Published: June 11, 2020 | Updated: August 6, 2020 | Posted by: Venus Zoleta | Sponsored Content
What’s the difference between a credit report and a credit score?
It’s hard to tell because the two terms seem very similar. They’re both important for lenders in determining how responsible you are as a borrower. You also need to access both for building your creditworthiness. Not to mention that they sound pretty much the same.
That’s where the similarities end, though. To help you distinguish one from the other, we’ve broken down for you the key differences between a credit report and a credit score in the Philippines. Read on as we break down credit report vs credit score in the Philippines.
Table of Contents
A credit report is a detailed summary of your borrowing and repayment activities. It contains your personal and/or business information, as well as pertinent details of your loans, credit cards, mortgage, and other financial transactions.
In a nutshell, here’s how credit reporting works in the Philippines:
A credit score is a three-digit numerical value (ranging from 300 to 850) that indicates your ability to repay your debts. The higher your score, the more creditworthy you are.
Your credit score tells lenders how likely you’ll pay back the money you will borrow based on your past financial transactions. Likewise, your credit score tells you how likely you’ll be approved for a loan or credit card.
Four factors affect your credit score:
Based on the definitions above, your credit report is like your financial resume while your credit score is like a grade or rating of your financial health.
Besides their format (document vs number), here are three major differences between credit reports and credit scores in the Philippines.
Your credit score is just that—a number that shows the statistical likelihood of your ability to repay a debt. It doesn’t provide answers to questions like, “Why is my credit score low?”
This is where your credit report becomes helpful. Such a detailed report provides more insight into what exactly has caused your score to go up or down.
Reviewing your credit report allows you to check for any delinquency in your past and present credit accounts. For instance, consistent late payments, an unpaid loan, or a maxed-out credit card may have contributed to your low credit score.
Through your credit report, you might discover an error (such as a typo, data inaccuracy, outdated payment history, etc.) or a potential case of identity theft. This is something you won’t know by just looking at your credit score.
A mistake in your credit information could be a deterrent to getting loans and credit cards. Worse, if someone has stolen your identity and used your accounts for fraud, your finances will be in big trouble.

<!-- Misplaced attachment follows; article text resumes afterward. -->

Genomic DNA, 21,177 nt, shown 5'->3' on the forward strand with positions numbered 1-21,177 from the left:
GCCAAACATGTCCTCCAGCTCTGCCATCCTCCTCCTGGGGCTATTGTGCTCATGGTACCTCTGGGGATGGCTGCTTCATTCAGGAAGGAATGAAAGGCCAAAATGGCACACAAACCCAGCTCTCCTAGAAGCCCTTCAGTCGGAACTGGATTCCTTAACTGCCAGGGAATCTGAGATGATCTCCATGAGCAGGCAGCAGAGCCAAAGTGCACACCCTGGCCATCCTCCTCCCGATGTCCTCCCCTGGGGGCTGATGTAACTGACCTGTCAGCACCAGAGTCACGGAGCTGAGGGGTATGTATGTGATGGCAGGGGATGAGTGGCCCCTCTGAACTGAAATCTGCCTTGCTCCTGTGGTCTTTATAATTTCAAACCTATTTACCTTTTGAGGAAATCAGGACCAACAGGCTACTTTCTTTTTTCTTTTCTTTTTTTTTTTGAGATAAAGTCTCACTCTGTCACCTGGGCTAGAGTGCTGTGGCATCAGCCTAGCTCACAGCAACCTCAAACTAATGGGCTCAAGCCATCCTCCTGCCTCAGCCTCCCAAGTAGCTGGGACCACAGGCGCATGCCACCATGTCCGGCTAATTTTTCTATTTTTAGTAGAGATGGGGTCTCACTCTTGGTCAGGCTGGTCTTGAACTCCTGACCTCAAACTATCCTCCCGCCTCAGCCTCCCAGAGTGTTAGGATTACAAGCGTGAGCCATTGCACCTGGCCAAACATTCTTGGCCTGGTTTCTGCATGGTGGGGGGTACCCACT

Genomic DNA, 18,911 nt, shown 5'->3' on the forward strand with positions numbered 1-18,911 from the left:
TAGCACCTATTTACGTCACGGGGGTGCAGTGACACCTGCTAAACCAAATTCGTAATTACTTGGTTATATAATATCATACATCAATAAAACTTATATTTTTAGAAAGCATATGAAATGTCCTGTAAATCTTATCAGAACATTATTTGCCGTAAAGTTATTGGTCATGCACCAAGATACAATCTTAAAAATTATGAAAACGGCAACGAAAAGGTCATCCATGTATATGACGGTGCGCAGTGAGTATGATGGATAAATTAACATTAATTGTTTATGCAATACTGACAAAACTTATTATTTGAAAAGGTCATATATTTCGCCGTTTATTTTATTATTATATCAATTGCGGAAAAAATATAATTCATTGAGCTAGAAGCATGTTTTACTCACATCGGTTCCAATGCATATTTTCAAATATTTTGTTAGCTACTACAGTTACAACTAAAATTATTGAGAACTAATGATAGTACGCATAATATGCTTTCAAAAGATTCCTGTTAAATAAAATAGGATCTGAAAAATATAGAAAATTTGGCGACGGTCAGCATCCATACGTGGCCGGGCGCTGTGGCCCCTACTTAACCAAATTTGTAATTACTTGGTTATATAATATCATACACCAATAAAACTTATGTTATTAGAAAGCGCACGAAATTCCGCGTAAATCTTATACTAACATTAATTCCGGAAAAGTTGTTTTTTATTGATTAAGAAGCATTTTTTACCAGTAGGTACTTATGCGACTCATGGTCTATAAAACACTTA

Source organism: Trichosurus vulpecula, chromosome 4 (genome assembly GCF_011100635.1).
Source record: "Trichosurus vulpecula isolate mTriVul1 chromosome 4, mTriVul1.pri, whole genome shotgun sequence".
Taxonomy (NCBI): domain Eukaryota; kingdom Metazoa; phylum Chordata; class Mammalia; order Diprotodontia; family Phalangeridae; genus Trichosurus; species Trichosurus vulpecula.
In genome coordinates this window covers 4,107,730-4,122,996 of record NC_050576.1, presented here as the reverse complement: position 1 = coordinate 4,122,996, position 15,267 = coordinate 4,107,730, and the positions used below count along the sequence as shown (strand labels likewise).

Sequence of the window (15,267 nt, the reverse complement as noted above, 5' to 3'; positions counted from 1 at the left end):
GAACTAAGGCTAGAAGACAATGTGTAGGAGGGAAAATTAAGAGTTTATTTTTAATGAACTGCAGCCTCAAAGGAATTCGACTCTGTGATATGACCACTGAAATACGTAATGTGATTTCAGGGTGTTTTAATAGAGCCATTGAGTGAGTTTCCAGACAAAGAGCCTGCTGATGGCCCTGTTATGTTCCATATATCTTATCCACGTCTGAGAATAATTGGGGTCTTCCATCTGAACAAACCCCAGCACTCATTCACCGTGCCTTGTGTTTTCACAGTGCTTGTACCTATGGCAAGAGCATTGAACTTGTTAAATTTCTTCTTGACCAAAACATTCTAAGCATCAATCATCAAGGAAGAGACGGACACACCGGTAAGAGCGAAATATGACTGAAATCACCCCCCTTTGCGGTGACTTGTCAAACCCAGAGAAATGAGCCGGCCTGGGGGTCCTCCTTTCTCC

Good thing, you can file a dispute online through the CIC website for free if you find an error in your credit report. This will allow you to clean up your credit report and improve your credit score.
Credit bureaus use the credit report from the CIC as their main source of credit information for calculating a borrower’s credit score. They then analyze the data from the credit report to generate a credit score.
This is why the credit score is often referred to as “the snapshot of a credit report.” There would be no credit scores without credit reports.
Does my credit report show my credit score? You might wonder.
No, a credit report does not reflect the borrower’s credit score. You have to get them separately.
The CIC and its accredited credit bureaus process requests for credit reports in the Philippines. Meanwhile, credit bureaus offer credit scoring as a value-added service.
|Credit Report||Credit Score|
|What it is||A detailed record of your financial transactions||A number that measures your creditworthiness|
|How it is generated||Based on credit data the CIC receives from various financial institutions||Based on the information in your credit report|
|Where to access||CIC or any CIC-accredited credit bureau||Any of the CIC’s accredited credit bureaus|
Here’s how to request a copy of your CIC credit report.
(Note: Processing of CIC credit report application is temporarily unavailable during the community quarantine period until further notice. Follow the CIC Facebook page and wait for an announcement on when it will resume.)
You may inquire on how to get your credit score through any of the CIC-accredited credit bureaus that offers credit score evaluation. You may find them on the CIC website under Accredited Credit Bureaus.
Make your credit score request via email or phone call. You’ll be required to provide your personal and contact information, as well as a valid ID such as your passport or driver’s license.
Now you understand the difference between credit report vs credit score. Regularly monitor both, ideally before you apply for a loan or a credit card. In doing so, you can pinpoint and correct any inaccuracy or outdated information that could hurt your chance of getting the lender’s approval.
It’s easy, convenient, and affordable to access one’s credit report and credit score nowadays, so get yours as soon as you can.
This article was created in partnership with the Credit Information Corporation. While we are financially compensated for this collaboration, we ensure to maintain our editorial integrity to provide you with the best recommendations that can help you make smarter financial decisions.